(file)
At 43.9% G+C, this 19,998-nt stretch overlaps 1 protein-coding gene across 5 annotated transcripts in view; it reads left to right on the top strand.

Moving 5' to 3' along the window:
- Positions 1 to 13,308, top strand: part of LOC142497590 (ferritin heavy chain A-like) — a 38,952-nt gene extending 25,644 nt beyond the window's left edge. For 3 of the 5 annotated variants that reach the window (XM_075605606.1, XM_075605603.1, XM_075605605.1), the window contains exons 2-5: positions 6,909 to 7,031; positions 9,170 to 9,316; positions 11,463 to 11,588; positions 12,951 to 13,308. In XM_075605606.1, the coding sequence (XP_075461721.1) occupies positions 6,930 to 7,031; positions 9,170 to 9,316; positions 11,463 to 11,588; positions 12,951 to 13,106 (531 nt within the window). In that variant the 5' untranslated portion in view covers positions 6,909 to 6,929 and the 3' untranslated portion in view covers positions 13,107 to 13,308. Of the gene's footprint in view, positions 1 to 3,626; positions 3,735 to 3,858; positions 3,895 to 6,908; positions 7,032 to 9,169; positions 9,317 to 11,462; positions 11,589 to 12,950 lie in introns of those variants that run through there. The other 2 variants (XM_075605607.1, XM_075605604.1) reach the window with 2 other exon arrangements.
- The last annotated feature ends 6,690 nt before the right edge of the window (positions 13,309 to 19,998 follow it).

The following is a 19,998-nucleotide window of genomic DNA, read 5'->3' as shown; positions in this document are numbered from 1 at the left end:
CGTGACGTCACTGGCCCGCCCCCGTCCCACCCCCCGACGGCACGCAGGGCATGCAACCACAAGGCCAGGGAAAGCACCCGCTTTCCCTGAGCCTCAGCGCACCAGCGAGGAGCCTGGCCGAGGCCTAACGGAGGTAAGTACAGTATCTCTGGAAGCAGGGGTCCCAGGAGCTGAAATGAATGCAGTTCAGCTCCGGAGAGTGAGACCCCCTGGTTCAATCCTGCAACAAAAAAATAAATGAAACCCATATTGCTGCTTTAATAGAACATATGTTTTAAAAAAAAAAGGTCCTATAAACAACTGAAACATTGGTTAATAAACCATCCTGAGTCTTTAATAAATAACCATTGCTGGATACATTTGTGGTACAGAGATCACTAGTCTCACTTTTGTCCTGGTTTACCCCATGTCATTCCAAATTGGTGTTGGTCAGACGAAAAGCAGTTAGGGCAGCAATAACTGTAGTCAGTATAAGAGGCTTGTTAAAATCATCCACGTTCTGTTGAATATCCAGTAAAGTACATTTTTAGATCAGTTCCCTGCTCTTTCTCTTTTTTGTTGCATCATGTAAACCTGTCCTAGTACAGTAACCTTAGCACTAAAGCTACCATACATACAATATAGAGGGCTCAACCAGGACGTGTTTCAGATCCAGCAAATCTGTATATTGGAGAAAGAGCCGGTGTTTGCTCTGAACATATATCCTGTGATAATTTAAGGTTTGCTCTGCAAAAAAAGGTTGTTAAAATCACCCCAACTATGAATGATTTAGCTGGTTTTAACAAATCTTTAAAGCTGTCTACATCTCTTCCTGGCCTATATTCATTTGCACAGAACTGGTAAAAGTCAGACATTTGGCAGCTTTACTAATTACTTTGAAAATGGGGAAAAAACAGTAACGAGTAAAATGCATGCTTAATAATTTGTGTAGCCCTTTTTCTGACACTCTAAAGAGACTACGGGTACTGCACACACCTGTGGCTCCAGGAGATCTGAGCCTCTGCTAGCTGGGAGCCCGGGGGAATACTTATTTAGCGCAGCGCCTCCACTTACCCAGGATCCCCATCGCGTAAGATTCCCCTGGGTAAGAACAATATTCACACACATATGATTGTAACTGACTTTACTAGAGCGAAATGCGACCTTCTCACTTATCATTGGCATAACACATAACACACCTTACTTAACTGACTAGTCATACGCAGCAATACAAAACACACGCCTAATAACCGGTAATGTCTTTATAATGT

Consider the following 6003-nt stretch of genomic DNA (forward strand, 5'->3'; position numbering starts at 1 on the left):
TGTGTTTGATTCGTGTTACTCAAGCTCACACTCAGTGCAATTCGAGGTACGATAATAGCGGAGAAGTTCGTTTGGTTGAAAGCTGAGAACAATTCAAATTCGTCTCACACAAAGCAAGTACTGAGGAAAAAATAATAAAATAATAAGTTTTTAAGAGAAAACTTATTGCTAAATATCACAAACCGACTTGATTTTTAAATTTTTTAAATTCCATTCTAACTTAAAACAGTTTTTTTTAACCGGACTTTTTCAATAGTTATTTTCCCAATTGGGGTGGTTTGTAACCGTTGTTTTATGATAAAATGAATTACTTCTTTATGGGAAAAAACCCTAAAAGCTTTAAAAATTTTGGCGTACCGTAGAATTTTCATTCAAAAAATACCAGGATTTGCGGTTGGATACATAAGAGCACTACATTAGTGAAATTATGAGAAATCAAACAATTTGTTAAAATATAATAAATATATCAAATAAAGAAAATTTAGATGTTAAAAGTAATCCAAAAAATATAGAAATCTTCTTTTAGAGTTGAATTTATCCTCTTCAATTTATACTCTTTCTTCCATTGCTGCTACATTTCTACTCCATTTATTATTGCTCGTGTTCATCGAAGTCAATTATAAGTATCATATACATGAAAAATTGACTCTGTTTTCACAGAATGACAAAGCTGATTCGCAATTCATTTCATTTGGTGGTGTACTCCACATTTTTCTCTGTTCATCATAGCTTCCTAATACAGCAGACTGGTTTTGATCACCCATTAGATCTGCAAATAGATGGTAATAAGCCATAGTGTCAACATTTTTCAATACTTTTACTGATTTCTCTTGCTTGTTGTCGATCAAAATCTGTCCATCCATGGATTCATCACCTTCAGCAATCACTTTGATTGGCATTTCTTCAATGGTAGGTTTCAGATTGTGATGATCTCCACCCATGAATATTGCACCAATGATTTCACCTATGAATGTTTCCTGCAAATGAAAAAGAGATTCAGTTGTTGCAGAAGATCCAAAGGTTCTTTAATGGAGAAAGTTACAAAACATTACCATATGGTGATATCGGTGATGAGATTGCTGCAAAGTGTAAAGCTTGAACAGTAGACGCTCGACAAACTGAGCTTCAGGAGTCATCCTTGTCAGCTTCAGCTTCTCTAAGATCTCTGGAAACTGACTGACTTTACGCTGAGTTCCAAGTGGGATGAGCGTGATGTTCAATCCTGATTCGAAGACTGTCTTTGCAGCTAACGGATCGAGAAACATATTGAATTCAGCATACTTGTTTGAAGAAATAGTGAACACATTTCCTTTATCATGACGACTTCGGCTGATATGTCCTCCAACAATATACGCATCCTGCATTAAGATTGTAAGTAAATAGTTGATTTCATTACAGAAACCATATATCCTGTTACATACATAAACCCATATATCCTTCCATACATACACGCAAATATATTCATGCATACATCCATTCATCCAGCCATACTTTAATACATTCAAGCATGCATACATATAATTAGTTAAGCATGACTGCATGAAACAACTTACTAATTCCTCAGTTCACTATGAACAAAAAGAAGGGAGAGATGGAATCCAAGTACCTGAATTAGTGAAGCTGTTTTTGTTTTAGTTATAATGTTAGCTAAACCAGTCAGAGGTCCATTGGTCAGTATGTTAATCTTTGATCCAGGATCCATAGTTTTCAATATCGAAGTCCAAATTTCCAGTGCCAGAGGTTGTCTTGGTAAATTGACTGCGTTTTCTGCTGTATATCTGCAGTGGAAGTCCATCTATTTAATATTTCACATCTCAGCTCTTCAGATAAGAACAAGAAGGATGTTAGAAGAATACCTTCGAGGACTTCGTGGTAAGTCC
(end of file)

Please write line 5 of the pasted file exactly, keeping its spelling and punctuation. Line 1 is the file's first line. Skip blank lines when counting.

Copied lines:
The following is a 19,998-nucleotide window of genomic DNA, read 5'->3' as shown; positions in this document are numbered from 1 at the left end: